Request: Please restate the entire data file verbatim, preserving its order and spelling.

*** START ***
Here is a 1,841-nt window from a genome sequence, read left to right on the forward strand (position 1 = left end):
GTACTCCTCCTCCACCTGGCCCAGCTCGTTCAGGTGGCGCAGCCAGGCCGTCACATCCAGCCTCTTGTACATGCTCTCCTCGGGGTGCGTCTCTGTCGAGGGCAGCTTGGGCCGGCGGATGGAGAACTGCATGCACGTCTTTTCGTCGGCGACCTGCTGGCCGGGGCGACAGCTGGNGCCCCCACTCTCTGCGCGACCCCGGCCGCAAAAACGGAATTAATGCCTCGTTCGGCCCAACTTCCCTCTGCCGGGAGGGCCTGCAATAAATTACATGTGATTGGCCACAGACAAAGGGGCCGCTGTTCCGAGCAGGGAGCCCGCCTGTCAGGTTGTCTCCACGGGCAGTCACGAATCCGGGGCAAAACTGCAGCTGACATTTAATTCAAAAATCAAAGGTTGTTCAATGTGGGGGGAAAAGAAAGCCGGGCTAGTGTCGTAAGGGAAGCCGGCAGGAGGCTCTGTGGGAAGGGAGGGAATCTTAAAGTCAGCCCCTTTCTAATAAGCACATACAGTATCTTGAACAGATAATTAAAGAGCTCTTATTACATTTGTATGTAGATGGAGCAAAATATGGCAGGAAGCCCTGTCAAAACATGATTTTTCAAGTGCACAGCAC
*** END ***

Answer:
Here is a 1,841-nt window from a genome sequence, read left to right on the forward strand (position 1 = left end):
GTACTCCTCCTCCACCTGGCCCAGCTCGTTCAGGTGGCGCAGCCAGGCCGTCACATCCAGCCTCTTGTACATGCTCTCCTCGGGGTGCGTCTCTGTCGAGGGCAGCTTGGGCCGGCGGATGGAGAACTGCATGCACGTCTTTTCGTCGGCGACCTGCTGGCCGGGGCGACAGCTGGNGCCCCCACTCTCTGCGCGACCCCGGCCGCAAAAACGGAATTAATGCCTCGTTCGGCCCAACTTCCCTCTGCCGGGAGGGCCTGCAATAAATTACATGTGATTGGCCACAGACAAAGGGGCCGCTGTTCCGAGCAGGGAGCCCGCCTGTCAGGTTGTCTCCACGGGCAGTCACGAATCCGGGGCAAAACTGCAGCTGACATTTAATTCAAAAATCAAAGGTTGTTCAATGTGGGGGGAAAAGAAAGCCGGGCTAGTGTCGTAAGGGAAGCCGGCAGGAGGCTCTGTGGGAAGGGAGGGAATCTTAAAGTCAGCCCCTTTCTAATAAGCACATACAGTATCTTGAACAGATAATTAAAGAGCTCTTATTACATTTGTATGTAGATGGAGCAAAATATGGCAGGAAGCCCTGTCAAAACATGATTTTTCAAGTGCACAGCAC